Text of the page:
WORDS Amelia Brown IMAGES Alet Verster (before); Nadine de Beer (after)
For the renovation of a neglected yet well-preserved 1930s property in Joburg’s vibrant suburb of Parkhurst, owner and architect Alet Verster not only updated its flow, but masterfully combined a sense of old and new to imbue the home with personality and contemporary glamour.
For inspiration, Alet, who is the owner of interior and architectural studio Patsy and French, looked to how architects internationally – in places such as Melbourne and Paris – contrast modern extensions with existing historical dwellings. She looked to Parkhurst itself, drawing on its vibey, hip character that suggested a more sociable open-plan space and integrated inside-outside living.
The property had had little prior intervention, so the process of modernising it gave Alet the opportunity to combine her and her husband’s differing styles: his being a preference for yesteryear’s dark, dramatic spaces filled with antiques, and hers favouring lightness, minimalism and bright accent colours.
While retaining the unspoiled heritage details, like the pressed ceilings, wooden floors and picture rails, Alet removed some internal walls and rearranged the layout so that the living spaces now face north and are connected to the garden with glass doors that open onto a deck. “We tried to make the most of the tiny outside space by turning the backyard into two outdoor ‘rooms’ – the entertainment deck and the recessed lawn with integrated seating for watching the dogs and kids playing or watching movies projected on the cottage wall,” she explains.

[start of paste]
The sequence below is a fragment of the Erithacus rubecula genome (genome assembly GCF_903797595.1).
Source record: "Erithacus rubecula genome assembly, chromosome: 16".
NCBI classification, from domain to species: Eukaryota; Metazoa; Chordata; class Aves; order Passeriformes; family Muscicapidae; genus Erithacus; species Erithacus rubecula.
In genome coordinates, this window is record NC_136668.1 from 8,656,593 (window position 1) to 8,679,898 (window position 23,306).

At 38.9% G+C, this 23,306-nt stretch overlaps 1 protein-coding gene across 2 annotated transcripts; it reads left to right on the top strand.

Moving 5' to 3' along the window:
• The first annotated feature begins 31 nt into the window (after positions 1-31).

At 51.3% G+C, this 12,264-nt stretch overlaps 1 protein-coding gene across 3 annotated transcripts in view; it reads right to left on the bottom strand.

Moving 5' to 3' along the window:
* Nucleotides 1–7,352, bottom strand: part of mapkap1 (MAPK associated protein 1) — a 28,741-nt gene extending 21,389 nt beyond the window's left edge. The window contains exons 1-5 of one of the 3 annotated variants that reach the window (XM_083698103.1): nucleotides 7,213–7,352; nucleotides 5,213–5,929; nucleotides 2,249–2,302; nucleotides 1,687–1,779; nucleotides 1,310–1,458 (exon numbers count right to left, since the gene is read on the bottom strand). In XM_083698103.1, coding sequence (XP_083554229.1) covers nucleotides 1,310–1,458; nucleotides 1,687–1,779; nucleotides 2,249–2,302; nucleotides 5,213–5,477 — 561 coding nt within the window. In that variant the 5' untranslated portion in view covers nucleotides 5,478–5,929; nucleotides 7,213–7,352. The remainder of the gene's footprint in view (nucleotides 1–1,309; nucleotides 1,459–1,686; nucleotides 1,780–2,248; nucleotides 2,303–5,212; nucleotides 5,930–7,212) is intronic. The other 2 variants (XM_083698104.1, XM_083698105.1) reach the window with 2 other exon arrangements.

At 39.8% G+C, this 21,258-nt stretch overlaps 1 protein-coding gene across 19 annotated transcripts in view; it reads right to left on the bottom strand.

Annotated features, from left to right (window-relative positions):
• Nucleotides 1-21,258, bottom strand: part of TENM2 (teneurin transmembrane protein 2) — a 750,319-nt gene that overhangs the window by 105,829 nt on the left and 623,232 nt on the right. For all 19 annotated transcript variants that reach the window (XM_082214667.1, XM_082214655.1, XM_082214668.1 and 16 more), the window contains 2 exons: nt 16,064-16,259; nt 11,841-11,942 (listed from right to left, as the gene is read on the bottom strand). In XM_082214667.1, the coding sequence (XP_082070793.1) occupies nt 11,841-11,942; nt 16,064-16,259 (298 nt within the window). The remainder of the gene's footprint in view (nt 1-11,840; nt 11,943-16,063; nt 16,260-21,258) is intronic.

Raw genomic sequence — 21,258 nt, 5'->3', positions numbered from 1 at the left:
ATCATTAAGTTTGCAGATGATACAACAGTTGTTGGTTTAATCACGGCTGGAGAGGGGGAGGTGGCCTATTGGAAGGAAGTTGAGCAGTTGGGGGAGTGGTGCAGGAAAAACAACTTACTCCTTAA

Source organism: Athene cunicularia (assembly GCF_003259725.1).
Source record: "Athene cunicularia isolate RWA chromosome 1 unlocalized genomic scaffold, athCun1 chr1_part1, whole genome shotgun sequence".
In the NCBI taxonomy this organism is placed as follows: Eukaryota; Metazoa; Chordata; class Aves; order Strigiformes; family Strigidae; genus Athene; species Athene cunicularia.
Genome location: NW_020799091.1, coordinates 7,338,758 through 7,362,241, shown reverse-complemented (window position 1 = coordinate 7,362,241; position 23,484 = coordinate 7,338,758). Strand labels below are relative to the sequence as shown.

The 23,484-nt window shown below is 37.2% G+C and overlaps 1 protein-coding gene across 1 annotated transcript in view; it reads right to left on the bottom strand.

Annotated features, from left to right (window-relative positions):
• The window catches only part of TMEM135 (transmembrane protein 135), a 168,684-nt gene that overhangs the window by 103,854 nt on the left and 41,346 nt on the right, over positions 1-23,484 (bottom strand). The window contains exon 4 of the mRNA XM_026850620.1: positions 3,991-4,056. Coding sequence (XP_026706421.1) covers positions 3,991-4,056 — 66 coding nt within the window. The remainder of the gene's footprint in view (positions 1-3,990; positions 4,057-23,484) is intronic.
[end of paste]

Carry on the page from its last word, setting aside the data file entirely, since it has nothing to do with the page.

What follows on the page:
The orientation may be new, but Alet wanted to preserve the sense of arrival of the old layout. “We kept the progression of space from the vestibule to the entrance hall to the living spaces.” The renovation, which took four months, also included the addition of a bathroom and scullery, and the extension of the master bedroom.
Period features have been given a bold colour treatment that purposefully contrast the renovation’s more neutral palette and contemporary materials. Steel I-beams unapologetically mark the transition with oak floor abutting exposed polished concrete. The lighting, too, was consciously chosen to delineate old and new: understated downlights are recessed in the new shadow-line ceilings, sleek black spotlights are mounted on the pressed ceilings, and statement pendants reinforce a mid-century-meets-art-decor thread that runs through it all.
It’s an example of the intentional and thoughtful merging of eras and styles. In addition to the choice of finishes and an astute use of colour, Alet has employed art and vintage furniture to pull it all together. “I believe we’re living in a period that’s developing its own interesting style, one that fuses heritage and contemporary sleekness, touches of art deco glamour and refined minimalism,” she says.